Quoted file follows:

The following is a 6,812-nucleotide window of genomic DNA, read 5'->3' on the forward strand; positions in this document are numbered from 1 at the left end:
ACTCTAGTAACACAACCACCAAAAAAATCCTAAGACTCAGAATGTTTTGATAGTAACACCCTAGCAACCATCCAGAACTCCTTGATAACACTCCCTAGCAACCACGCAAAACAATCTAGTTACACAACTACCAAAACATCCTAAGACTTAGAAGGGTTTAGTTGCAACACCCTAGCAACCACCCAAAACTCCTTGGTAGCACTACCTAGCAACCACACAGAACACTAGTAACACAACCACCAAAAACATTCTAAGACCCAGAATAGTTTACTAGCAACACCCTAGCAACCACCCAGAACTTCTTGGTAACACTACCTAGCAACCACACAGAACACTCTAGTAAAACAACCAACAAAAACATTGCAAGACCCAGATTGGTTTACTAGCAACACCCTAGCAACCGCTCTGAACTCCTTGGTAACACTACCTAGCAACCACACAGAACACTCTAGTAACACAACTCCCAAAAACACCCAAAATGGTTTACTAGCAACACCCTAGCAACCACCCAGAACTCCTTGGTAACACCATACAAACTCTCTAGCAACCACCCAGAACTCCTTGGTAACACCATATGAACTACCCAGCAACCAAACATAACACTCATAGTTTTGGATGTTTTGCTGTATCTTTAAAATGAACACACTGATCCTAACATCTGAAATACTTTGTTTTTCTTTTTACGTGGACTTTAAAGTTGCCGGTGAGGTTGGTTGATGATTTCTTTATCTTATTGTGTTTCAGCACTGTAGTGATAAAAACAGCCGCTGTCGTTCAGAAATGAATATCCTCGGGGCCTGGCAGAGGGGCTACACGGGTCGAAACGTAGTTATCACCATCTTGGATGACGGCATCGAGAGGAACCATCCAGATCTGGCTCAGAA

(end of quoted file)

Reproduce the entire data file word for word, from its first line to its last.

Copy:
The following is a 6,812-nucleotide window of genomic DNA, read 5'->3' on the forward strand; positions in this document are numbered from 1 at the left end:
ACTCTAGTAACACAACCACCAAAAAAATCCTAAGACTCAGAATGTTTTGATAGTAACACCCTAGCAACCATCCAGAACTCCTTGATAACACTCCCTAGCAACCACGCAAAACAATCTAGTTACACAACTACCAAAACATCCTAAGACTTAGAAGGGTTTAGTTGCAACACCCTAGCAACCACCCAAAACTCCTTGGTAGCACTACCTAGCAACCACACAGAACACTAGTAACACAACCACCAAAAACATTCTAAGACCCAGAATAGTTTACTAGCAACACCCTAGCAACCACCCAGAACTTCTTGGTAACACTACCTAGCAACCACACAGAACACTCTAGTAAAACAACCAACAAAAACATTGCAAGACCCAGATTGGTTTACTAGCAACACCCTAGCAACCGCTCTGAACTCCTTGGTAACACTACCTAGCAACCACACAGAACACTCTAGTAACACAACTCCCAAAAACACCCAAAATGGTTTACTAGCAACACCCTAGCAACCACCCAGAACTCCTTGGTAACACCATACAAACTCTCTAGCAACCACCCAGAACTCCTTGGTAACACCATATGAACTACCCAGCAACCAAACATAACACTCATAGTTTTGGATGTTTTGCTGTATCTTTAAAATGAACACACTGATCCTAACATCTGAAATACTTTGTTTTTCTTTTTACGTGGACTTTAAAGTTGCCGGTGAGGTTGGTTGATGATTTCTTTATCTTATTGTGTTTCAGCACTGTAGTGATAAAAACAGCCGCTGTCGTTCAGAAATGAATATCCTCGGGGCCTGGCAGAGGGGCTACACGGGTCGAAACGTAGTTATCACCATCTTGGATGACGGCATCGAGAGGAACCATCCAGATCTGGCTCAGAA